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About 100 results
U.S. Gout Rates Remain Steady, but Substantial
https://www.medpagetoday.com/rheumatology/generalrheumatology/77452

Jan 16th, 2019 - Action Points The prevalence of gout and hyperuricemia among U.S. adults was stable at 3.9% (9.2 million adults) but remained substantial over the past decade. Understand that only a minority of gout patients are receiving urate-lowering therapy, and that the current stability of gout and hyperuricemia may be related to plateauing trends of chronic kidney disease and hypertension in the U.S. ov...

High Urate Does Predict Gout Risk
https://www.medpagetoday.com/rheumatology/generalrheumatology/74886

Aug 31st, 2018 - Action Points Asymptomatic men and women were at increased risk for clinically diagnosed gout during almost 30 years of follow-up when their baseline serum urate level was elevated, according to a Swedish disease risk factor database. Realize that asymptomatic hyperuricemia is common, with an estimated prevalence of 10% to 20% in Western populations, but only 10% to 20% of individuals with hype...

Correcting for Protein in Parenteral Nutrition Does Not Affect Hyponatremia Risk
https://www.medscape.com/viewarticle/890009

Dec 13th, 2017 - NEW YORK (Reuters Health) - Most patients receiving parenteral nutrition (PN) have hyponatremia, and PN composition does not appear to affect hyponatremia risk, according to a new study. Hyponatremia is the most common electrolyte disorder among inpatients, and is linked to increased mortality, Dr. Emilia Gomez-Hoyos of Universidad de Valladolid in Spain and colleagues note in their report, onl...

Elusive Diagnosis of Acute Intermittent Porphyria in a Teenage Girl
https://www.medscape.com/viewarticle/889629

Dec 5th, 2017 - NEW YORK (Reuters Health) - Abdominal pain and hyponatremia in a 16-year-old girl with constipation and disordered eating confounded the diagnosis of a much less common condition, acute intermittent porphyria (AIP), according to a case report published online December 5 in Pediatrics. Dr. Terrell Stevenson and colleagues from Stanford University School of Medicine, in California, describe a pre...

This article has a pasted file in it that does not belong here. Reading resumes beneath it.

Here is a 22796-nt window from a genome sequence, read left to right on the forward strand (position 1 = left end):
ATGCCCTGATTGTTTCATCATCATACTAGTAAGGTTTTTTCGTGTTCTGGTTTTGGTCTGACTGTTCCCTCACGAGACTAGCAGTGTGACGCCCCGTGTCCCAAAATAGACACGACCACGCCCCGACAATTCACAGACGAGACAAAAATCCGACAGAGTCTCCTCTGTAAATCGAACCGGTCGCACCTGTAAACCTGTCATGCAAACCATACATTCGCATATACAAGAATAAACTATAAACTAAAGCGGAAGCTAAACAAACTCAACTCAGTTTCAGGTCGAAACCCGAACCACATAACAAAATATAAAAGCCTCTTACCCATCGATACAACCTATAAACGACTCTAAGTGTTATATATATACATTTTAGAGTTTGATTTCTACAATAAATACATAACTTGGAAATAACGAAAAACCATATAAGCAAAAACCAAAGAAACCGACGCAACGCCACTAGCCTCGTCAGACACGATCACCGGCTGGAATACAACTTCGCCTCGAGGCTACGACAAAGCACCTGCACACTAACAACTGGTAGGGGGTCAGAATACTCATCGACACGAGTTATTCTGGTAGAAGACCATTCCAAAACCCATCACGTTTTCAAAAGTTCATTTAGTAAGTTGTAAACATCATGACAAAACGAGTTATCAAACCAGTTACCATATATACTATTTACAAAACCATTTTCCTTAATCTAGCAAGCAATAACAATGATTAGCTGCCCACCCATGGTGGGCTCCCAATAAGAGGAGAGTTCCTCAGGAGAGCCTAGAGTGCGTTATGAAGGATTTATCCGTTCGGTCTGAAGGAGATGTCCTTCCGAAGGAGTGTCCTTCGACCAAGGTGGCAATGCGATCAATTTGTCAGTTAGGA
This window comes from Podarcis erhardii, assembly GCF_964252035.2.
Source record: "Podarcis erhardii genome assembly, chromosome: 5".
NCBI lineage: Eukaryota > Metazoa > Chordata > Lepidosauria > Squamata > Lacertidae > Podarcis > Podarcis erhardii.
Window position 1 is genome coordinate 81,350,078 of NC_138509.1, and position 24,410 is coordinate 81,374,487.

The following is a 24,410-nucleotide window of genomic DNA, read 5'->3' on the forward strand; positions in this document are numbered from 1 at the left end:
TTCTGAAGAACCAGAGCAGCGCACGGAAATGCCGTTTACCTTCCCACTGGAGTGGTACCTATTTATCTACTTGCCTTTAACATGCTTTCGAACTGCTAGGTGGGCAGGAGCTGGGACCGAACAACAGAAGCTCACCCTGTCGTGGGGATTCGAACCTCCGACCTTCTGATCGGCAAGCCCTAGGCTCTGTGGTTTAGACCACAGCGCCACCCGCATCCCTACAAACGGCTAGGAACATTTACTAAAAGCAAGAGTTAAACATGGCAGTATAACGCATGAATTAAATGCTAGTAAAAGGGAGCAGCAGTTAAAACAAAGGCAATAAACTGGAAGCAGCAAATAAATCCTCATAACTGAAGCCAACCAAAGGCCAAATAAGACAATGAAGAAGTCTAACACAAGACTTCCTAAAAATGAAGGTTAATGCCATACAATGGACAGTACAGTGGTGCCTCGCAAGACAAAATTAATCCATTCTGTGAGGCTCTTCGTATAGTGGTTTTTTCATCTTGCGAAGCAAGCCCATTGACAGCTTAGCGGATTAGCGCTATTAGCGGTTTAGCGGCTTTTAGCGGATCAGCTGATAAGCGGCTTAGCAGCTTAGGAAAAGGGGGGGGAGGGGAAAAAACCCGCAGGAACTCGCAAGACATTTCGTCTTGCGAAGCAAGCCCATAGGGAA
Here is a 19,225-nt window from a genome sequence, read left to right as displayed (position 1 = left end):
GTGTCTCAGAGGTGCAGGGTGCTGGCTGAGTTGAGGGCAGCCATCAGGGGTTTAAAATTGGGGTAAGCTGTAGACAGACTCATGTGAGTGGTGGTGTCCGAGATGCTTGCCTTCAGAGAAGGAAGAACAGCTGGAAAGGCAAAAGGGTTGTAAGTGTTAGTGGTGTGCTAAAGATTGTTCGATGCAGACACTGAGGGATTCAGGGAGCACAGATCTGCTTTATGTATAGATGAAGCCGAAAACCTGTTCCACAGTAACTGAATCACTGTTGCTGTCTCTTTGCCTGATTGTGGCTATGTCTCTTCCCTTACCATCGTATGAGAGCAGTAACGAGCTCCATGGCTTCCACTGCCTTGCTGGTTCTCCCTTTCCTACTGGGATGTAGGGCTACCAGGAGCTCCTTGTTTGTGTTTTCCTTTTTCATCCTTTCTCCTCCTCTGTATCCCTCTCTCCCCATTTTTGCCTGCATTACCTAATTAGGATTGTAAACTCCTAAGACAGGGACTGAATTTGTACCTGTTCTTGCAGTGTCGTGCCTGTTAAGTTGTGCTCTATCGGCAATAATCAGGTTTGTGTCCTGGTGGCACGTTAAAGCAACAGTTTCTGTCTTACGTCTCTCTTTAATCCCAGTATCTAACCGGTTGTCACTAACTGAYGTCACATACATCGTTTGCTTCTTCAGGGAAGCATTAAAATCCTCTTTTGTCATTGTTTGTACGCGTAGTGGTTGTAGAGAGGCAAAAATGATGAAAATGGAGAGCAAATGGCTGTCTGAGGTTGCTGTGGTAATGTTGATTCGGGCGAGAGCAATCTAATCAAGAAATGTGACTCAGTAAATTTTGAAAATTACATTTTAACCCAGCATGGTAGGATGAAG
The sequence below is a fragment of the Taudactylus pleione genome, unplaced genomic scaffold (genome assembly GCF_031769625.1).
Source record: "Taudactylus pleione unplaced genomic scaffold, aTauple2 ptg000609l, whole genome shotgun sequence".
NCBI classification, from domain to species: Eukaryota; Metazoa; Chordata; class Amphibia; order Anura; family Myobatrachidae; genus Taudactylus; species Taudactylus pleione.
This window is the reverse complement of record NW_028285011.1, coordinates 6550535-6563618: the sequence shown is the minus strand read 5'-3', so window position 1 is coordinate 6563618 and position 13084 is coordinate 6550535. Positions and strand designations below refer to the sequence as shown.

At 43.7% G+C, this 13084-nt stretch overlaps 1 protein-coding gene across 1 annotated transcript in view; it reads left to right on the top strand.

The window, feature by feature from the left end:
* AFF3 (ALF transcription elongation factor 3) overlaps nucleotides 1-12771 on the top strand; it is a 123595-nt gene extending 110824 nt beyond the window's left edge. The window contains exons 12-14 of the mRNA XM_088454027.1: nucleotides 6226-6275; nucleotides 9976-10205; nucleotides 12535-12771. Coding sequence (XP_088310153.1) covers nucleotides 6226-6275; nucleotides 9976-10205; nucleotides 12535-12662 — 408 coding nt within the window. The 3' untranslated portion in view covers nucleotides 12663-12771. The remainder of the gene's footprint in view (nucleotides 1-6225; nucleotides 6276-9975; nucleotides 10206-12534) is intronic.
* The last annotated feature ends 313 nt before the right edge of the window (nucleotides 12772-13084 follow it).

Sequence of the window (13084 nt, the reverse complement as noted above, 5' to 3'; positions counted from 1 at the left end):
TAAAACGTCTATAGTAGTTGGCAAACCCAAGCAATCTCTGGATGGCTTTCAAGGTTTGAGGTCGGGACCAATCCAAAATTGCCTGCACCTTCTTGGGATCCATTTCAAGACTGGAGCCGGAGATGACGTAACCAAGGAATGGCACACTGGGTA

Study: New View on Thyroidectomy and Hospital Performance
https://www.medpagetoday.com/endocrinology/thyroid/69540

Nov 29th, 2017 - Action Points Certain thyroidectomy-specific outcomes may be helpful as national hospital quality improvements metrics. Note that 30-day hypocalcemia and recurrent laryngeal nerve injury rates were lower among the best performing hospitals participating in the ACS National Surgical Quality Improvement Program (ACS-NSQIP). Certain thyroidectomy-specific outcomes may be helpful as national hospit...

FDA Drug Safety Communication: FDA requires drug interaction studies with potassium-lowering drug Kayexalate (sodium polystyrene sulfonate)
https://www.fda.gov/Drugs/DrugSafety/ucm468035.htm

[ 10-22-2015 ] The U.S. Food and Drug Administration (FDA) is requiring the Kayexalate manufacturer to conduct studies to investigate Kayexalate’s potential to bind to other medications administered by mouth – drug interactions that could affect how well the other medications work. Kayexalate (sodium polystyrene sulfonate) and generic brands Kionex and SPS are used to treat hyperkalemia, a seri...

High Serum Urate Predicts Poor Physical Performance
https://www.medpagetoday.com/rheumatology/generalrheumatology/60915

Oct 20th, 2016 - Action Points Note that this observational study found associations between higher uric acid levels and poor physical performance in elderly individuals. Be aware that the researchers did not account for the presence of gouty disease, a potential mediator of the observed relationship. Hyperuricemia, a condition that becomes more common as serum uric acid (SUA) levels rise with age, appears to c...

Bariatric Surgery Helps Forestall Gout
https://www.medpagetoday.com/rheumatology/generalrheumatology/60740

Oct 12th, 2016 - Action Points Obese individuals who underwent bariatric surgery had a 34% decreased likelihood of subsequently developing gout. Note that the study results suggest that the beneficial effects of bariatric surgery are not limited to weight loss but also extend to the prevention of hyperuricemia and gout. Obese individuals who underwent bariatric surgery had a 34% decreased likelihood of subseque...

Big Toe Often Takes Hit in Gout
https://www.medpagetoday.com/rheumatology/generalrheumatology/60576

Oct 4th, 2016 - Action Points Ultrasound features of urate deposition, soft tissue inflammation, and bone erosion were common at the first metatarsophalangeal joint (1MTPJ) in people with gout, despite the absence of clinical symptoms of acute arthritis. Note that individuals with asymptomatic hyperuricemia demonstrated a similar frequency of urate deposition, but did not demonstrate features of inflammation o...

DASH Diet: A Role in Gout?
https://www.medpagetoday.com/rheumatology/generalrheumatology/59683

Aug 15th, 2016 - Action Points Note that this post-hoc analysis of a randomized trial suggested a DASH-style diet might lower serum urate levels. Interestingly, higher sodium intake was also associated with lower serum urate levels. People with hyperuricemia who followed the blood-pressure-lowering DASH diet showed significant decreases in serum urate levels, post-hoc analysis of data from an influential random...